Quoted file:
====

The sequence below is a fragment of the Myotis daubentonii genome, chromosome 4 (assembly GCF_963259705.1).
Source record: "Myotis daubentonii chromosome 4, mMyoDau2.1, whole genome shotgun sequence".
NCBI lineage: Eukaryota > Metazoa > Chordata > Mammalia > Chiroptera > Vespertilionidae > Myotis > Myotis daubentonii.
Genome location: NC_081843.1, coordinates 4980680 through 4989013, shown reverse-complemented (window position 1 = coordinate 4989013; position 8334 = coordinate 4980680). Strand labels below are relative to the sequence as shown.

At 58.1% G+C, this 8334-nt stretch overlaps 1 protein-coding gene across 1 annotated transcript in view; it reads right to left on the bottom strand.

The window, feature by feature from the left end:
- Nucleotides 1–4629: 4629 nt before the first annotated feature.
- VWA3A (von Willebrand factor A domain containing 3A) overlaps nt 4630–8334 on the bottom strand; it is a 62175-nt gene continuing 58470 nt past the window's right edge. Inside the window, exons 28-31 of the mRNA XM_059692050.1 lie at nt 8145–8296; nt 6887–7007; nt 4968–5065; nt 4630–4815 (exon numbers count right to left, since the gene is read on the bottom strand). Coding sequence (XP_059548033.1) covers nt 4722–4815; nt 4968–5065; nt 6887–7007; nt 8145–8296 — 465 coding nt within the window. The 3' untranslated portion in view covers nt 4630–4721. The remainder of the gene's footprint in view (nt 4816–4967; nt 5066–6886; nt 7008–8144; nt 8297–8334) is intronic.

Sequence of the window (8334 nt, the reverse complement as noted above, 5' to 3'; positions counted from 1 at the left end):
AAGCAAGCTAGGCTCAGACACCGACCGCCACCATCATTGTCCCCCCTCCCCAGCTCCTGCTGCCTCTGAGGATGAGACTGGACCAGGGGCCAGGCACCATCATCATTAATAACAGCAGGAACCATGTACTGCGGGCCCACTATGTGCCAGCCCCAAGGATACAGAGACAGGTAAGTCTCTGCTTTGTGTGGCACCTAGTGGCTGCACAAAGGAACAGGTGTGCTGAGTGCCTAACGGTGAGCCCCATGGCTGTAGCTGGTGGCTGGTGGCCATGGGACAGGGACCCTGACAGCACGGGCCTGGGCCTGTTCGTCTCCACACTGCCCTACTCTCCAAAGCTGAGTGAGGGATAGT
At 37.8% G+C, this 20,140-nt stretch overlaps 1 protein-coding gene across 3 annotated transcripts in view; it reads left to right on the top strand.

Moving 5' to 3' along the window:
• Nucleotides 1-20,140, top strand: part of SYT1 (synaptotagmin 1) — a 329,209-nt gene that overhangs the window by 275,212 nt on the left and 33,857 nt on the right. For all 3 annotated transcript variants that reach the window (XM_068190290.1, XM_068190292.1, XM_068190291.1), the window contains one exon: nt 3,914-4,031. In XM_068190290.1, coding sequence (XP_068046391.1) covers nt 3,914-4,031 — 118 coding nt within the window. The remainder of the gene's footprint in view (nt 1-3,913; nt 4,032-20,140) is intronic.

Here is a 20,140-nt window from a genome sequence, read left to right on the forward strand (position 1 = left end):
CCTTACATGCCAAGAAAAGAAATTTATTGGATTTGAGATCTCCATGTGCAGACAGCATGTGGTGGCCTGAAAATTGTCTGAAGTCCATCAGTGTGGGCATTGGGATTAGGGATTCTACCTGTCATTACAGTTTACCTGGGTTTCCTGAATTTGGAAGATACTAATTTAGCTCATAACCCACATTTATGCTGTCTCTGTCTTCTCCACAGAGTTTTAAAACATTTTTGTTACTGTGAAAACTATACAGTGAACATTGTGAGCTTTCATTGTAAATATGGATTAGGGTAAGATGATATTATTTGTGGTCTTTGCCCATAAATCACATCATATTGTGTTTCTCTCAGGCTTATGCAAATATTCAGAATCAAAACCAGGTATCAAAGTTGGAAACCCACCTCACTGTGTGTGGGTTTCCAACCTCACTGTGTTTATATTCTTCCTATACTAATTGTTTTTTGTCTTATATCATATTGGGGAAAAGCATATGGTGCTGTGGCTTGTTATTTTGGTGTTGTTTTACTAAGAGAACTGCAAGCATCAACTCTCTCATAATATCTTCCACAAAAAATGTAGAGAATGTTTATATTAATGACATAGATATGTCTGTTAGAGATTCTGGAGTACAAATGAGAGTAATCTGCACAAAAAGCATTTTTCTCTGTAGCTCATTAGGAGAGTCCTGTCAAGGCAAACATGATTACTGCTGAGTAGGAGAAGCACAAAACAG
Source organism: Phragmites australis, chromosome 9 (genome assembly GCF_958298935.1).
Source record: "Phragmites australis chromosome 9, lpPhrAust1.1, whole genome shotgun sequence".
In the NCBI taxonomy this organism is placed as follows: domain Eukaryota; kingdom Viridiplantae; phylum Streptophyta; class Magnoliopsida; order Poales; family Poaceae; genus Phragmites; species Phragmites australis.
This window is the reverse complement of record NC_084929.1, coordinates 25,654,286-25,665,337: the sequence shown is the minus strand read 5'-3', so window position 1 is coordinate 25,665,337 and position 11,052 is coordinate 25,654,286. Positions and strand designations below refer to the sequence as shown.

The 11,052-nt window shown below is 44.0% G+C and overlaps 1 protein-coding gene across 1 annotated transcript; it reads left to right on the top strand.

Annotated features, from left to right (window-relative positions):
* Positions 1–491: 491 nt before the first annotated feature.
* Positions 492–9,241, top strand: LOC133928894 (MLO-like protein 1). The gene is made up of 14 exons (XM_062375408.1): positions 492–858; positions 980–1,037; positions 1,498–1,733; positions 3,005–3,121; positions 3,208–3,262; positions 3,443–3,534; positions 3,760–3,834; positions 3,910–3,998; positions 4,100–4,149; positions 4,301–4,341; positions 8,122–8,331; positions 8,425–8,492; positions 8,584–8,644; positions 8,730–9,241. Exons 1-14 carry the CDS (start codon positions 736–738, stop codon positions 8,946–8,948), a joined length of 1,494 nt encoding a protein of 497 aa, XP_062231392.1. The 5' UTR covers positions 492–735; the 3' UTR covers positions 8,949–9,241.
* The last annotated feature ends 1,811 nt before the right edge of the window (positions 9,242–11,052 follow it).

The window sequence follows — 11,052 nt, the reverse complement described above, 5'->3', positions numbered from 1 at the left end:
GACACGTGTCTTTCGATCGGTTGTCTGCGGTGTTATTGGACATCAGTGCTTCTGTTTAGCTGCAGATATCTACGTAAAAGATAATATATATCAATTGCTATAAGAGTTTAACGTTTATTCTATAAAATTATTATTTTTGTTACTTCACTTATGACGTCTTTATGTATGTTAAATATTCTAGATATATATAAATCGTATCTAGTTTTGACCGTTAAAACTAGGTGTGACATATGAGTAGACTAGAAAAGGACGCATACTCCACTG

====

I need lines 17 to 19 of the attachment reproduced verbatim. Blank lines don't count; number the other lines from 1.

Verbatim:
Source record: "Phragmites australis chromosome 9, lpPhrAust1.1, whole genome shotgun sequence".
In the NCBI taxonomy this organism is placed as follows: domain Eukaryota; kingdom Viridiplantae; phylum Streptophyta; class Magnoliopsida; order Poales; family Poaceae; genus Phragmites; species Phragmites australis.
This window is the reverse complement of record NC_084929.1, coordinates 25,654,286-25,665,337: the sequence shown is the minus strand read 5'-3', so window position 1 is coordinate 25,665,337 and position 11,052 is coordinate 25,654,286. Positions and strand designations below refer to the sequence as shown.